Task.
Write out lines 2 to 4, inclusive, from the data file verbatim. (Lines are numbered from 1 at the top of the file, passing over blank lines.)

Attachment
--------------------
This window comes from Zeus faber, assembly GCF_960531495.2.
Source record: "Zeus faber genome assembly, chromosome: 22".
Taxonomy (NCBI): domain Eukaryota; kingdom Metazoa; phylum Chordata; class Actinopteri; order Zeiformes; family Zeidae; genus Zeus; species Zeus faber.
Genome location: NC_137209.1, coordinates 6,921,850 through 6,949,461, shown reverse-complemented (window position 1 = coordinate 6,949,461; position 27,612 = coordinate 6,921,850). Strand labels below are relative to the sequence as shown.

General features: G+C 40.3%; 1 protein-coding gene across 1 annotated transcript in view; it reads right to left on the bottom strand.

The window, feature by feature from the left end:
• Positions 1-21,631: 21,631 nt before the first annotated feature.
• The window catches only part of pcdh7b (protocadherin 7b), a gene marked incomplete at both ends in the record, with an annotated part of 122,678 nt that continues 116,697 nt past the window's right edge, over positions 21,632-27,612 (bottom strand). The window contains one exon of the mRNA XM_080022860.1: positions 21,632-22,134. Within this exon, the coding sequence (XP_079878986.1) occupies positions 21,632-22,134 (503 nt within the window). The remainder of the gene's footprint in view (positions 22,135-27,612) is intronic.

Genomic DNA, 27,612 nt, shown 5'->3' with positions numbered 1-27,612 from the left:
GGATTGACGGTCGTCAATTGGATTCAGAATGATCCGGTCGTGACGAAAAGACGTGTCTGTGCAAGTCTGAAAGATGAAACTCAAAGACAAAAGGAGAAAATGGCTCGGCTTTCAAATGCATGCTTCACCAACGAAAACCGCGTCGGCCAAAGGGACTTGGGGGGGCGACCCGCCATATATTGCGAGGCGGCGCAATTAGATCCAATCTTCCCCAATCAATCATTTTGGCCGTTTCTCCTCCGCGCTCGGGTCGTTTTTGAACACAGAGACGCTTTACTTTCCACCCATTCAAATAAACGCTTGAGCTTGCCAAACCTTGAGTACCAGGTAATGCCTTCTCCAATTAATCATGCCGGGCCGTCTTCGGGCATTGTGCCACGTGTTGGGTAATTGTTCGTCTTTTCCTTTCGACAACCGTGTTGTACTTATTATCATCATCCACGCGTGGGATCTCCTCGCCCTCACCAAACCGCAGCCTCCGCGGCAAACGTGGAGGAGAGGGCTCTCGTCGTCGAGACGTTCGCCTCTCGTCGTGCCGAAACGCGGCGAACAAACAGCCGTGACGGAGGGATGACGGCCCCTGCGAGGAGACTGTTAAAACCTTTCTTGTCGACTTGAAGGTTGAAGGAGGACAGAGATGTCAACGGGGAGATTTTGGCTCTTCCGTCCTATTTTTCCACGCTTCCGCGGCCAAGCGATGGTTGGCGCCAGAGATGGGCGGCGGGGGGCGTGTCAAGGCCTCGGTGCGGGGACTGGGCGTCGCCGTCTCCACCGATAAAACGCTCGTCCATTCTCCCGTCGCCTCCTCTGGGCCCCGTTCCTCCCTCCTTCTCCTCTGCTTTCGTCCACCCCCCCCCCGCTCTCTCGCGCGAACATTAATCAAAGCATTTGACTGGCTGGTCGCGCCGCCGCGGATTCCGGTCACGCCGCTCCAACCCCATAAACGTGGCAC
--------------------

Source record: "Zeus faber genome assembly, chromosome: 22".
Taxonomy (NCBI): domain Eukaryota; kingdom Metazoa; phylum Chordata; class Actinopteri; order Zeiformes; family Zeidae; genus Zeus; species Zeus faber.
Genome location: NC_137209.1, coordinates 6,921,850 through 6,949,461, shown reverse-complemented (window position 1 = coordinate 6,949,461; position 27,612 = coordinate 6,921,850). Strand labels below are relative to the sequence as shown.